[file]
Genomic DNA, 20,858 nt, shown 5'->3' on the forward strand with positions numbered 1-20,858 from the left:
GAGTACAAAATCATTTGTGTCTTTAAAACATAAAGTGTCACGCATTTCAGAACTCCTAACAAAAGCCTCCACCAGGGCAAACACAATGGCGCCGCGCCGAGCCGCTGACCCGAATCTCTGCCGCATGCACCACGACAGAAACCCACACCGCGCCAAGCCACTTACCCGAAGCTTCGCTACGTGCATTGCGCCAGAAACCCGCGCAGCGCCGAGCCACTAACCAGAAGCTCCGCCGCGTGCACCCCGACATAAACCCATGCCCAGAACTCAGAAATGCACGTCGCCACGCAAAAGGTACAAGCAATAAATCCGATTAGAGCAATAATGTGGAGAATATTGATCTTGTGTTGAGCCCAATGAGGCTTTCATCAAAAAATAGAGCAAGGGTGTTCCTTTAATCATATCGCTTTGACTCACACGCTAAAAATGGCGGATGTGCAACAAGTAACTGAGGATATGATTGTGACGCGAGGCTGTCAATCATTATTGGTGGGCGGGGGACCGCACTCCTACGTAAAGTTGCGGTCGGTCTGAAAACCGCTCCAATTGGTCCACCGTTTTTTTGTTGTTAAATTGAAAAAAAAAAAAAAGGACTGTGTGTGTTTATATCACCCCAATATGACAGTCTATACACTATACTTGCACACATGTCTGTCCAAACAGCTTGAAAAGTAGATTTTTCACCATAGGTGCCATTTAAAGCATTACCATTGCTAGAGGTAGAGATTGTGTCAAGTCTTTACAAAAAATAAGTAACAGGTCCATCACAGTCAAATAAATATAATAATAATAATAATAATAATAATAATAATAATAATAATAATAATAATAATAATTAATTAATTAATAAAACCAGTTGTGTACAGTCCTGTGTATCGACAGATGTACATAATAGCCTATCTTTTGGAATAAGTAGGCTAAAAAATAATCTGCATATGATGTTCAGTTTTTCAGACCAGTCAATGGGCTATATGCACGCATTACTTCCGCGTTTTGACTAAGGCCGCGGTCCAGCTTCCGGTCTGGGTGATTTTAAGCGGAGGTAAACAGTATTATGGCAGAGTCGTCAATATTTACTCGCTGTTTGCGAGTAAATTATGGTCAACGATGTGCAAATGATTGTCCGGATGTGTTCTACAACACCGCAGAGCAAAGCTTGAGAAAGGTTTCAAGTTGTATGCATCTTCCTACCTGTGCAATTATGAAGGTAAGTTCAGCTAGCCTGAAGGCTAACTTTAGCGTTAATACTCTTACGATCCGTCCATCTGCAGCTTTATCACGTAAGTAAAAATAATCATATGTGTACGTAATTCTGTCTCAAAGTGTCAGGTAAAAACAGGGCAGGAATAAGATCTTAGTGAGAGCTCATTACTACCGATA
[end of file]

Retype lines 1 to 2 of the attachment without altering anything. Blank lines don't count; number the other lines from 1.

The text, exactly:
Genomic DNA, 20,858 nt, shown 5'->3' on the forward strand with positions numbered 1-20,858 from the left:
GAGTACAAAATCATTTGTGTCTTTAAAACATAAAGTGTCACGCATTTCAGAACTCCTAACAAAAGCCTCCACCAGGGCAAACACAATGGCGCCGCGCCGAGCCGCTGACCCGAATCTCTGCCGCATGCACCACGACAGAAACCCACACCGCGCCAAGCCACTTACCCGAAGCTTCGCTACGTGCATTGCGCCAGAAACCCGCGCAGCGCCGAGCCACTAACCAGAAGCTCCGCCGCGTGCACCCCGACATAAACCCATGCCCAGAACTCAGAAATGCACGTCGCCACGCAAAAGGTACAAGCAATAAATCCGATTAGAGCAATAATGTGGAGAATATTGATCTTGTGTTGAGCCCAATGAGGCTTTCATCAAAAAATAGAGCAAGGGTGTTCCTTTAATCATATCGCTTTGACTCACACGCTAAAAATGGCGGATGTGCAACAAGTAACTGAGGATATGATTGTGACGCGAGGCTGTCAATCATTATTGGTGGGCGGGGGACCGCACTCCTACGTAAAGTTGCGGTCGGTCTGAAAACCGCTCCAATTGGTCCACCGTTTTTTTGTTGTTAAATTGAAAAAAAAAAAAAAGGACTGTGTGTGTTTATATCACCCCAATATGACAGTCTATACACTATACTTGCACACATGTCTGTCCAAACAGCTTGAAAAGTAGATTTTTCACCATAGGTGCCATTTAAAGCATTACCATTGCTAGAGGTAGAGATTGTGTCAAGTCTTTACAAAAAATAAGTAACAGGTCCATCACAGTCAAATAAATATAATAATAATAATAATAATAATAATAATAATAATAATAATAATAATAATAATAATTAATTAATTAATAAAACCAGTTGTGTACAGTCCTGTGTATCGACAGATGTACATAATAGCCTATCTTTTGGAATAAGTAGGCTAAAAAATAATCTGCATATGATGTTCAGTTTTTCAGACCAGTCAATGGGCTATATGCACGCATTACTTCCGCGTTTTGACTAAGGCCGCGGTCCAGCTTCCGGTCTGGGTGATTTTAAGCGGAGGTAAACAGTATTATGGCAGAGTCGTCAATATTTACTCGCTGTTTGCGAGTAAATTATGGTCAACGATGTGCAAATGATTGTCCGGATGTGTTCTACAACACCGCAGAGCAAAGCTTGAGAAAGGTTTCAAGTTGTATGCATCTTCCTACCTGTGCAATTATGAAGGTAAGTTCAGCTAGCCTGAAGGCTAACTTTAGCGTTAATACTCTTACGATCCGTCCATCTGCAGCTTTATCACGTAAGTAAAAATAATCATATGTGTACGTAATTCTGTCTCAAAGTGTCAGGTAAAAACAGGGCAGGAATAAGATCTTAGTGAGAGCTCATTACTACCGATA